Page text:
Edelman said members are interviewed to learn what skills they can “easily and happily” share with others, and to determine any needs they have.
“After they sign up, we plug them in,” said Edelman. “While our vision is to assist people to remain in their homes for as long as possible, our work is to get them out of their house as much as possible.”
Currently, there are more than 170 members of the Neighbors program and another 70 people involved with the initiative in some way. The oldest volunteer is 92. Transportation and technology assistance are among the top volunteer services provided.
In Florida, older adults and baby boomer volunteers are trained to function as liaisons, resource specialists, peer counselors and agency envoys in their own gated communities through the Ferd and Gladys Alpert Jewish Family and Children Services agency. Called “Ambassadors,” the program creates a trained network of seniors who can solve problems and support their frail neighbors.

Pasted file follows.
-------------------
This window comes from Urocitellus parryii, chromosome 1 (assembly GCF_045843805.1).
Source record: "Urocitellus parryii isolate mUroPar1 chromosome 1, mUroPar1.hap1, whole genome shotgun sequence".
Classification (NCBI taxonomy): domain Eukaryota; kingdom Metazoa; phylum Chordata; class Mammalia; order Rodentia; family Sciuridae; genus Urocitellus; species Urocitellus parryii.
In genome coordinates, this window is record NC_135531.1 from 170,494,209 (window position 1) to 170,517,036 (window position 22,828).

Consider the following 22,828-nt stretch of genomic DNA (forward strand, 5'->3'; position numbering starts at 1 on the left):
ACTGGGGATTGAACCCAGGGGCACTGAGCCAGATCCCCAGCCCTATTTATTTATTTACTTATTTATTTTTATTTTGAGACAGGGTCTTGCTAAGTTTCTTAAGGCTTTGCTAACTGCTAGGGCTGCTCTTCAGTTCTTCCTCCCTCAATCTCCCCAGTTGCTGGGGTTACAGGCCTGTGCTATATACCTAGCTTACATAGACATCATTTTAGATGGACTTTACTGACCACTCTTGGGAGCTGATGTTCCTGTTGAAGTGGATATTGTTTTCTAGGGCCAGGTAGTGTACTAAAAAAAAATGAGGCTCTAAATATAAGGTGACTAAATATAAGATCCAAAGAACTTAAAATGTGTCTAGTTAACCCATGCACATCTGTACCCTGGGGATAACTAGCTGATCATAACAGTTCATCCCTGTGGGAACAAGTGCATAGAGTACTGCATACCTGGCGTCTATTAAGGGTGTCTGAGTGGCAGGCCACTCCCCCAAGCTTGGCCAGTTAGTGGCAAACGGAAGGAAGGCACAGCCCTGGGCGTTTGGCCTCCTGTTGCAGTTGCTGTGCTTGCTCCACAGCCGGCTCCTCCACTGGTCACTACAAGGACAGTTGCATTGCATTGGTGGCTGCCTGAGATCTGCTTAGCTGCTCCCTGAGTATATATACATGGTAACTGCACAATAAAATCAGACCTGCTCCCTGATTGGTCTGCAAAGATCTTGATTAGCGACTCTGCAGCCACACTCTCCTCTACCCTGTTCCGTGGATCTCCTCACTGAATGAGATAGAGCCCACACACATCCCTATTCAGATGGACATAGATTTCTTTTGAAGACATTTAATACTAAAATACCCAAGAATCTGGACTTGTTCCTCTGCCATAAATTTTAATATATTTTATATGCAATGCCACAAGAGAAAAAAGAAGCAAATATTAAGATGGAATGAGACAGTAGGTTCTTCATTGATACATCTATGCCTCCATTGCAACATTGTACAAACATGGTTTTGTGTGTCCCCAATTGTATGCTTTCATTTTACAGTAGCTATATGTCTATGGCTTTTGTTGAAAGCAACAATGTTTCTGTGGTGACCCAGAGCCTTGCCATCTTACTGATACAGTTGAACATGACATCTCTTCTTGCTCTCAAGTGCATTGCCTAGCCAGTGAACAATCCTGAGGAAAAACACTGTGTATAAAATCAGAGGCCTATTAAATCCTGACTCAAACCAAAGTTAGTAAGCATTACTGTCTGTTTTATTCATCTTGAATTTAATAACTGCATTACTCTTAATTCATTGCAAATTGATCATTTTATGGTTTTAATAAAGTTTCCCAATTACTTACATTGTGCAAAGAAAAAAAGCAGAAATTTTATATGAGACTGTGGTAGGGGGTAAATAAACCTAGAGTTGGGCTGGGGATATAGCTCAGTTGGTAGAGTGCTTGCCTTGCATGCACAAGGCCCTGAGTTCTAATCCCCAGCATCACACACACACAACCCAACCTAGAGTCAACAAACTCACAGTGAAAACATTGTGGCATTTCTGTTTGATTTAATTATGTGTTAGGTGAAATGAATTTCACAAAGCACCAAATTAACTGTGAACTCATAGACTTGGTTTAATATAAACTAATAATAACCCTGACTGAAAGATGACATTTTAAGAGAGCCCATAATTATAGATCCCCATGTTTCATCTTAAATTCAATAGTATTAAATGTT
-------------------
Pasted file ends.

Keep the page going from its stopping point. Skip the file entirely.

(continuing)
Some 13,000 elderly people live in West Palm Beach retirement communities, and as many as 70 percent of the area’s over-65 community is Jewish.
“This is civic engagement at the basic level,” said Jenni Frumer, the JFCS CEO.
Frumer said ambassadors are trained by JFCS to identify neglect, listen and offer empathy in times of crisis and offer personal planning advice to their peers. The volunteers created their own end-of-life planning guide, which they distribute throughout their retirement communities.
They also write and act out skits at area synagogues and other venues, educating seniors about matters such as the need to wear their hearing aids, to remember to put their emergency alert buttons on in the morning, and to improve dialogue with their adult children.
“Our older adults can still teach us how to make the world a better place,” said Cedar Village’s Elliot. “Their example of commitment and volunteerism speaks volumes about Jewish values and our obligation to help others.”
This article originally appeared in the suppplement, "The Good Life."